Seleucia on the Euphrates: Hellenistic town in ancient Iraq.
A Seleucia on the banks of the river Euphrates is mentioned in several cuneiform texts of the Hellenistic Period. The obvious interpretation is that it is Zeugma, which for a while used this name. However, this identification is impossible, although it is reasonable to assume that it was northwest of Babylon, because it is mentioned in the Ptolemy III Chronicle (BCHP 11) as a town along the road from Syria to Babylon.
The Seleucid Accessions Chronicle (BCHP 10) suggests that the city was "on the Euphrates and the Royal Canal". This make Sippar and Nehardea likely candidates, unless this is a scribal error, and in fact "Tigris and Royal Canal" is meant (and therefore, Seleucia on the Tigris).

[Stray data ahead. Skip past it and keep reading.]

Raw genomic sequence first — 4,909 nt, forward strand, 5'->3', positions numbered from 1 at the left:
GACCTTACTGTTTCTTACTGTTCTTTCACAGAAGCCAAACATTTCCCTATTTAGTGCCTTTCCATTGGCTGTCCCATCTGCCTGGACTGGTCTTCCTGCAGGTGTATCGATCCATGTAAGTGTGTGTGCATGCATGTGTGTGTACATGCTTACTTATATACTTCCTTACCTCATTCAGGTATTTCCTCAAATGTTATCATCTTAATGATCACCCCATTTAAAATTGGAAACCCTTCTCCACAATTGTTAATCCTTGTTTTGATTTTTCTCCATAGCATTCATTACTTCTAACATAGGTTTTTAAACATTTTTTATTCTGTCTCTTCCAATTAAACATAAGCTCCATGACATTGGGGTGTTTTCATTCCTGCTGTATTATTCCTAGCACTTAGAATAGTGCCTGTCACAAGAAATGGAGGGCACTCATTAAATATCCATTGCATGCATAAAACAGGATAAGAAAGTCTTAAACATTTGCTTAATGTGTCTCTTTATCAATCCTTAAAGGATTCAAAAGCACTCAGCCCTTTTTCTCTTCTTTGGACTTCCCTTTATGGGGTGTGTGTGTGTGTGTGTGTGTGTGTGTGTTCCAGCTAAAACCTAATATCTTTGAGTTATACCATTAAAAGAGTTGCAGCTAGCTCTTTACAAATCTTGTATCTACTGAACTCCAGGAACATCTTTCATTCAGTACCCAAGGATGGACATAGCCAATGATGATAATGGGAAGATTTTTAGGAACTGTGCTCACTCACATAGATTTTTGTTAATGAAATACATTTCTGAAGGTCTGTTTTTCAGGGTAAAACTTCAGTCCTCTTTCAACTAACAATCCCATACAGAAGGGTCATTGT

The Astronomical Diary of 106/105 BCE mentions the town as residence of a satrap. In that same year, according to the same source, the city's territory was attacked by Arabs. The Diary of 94/93 BCE records that a new branch of the Royal Canal was being dug, "above Seleucia on the mountain side".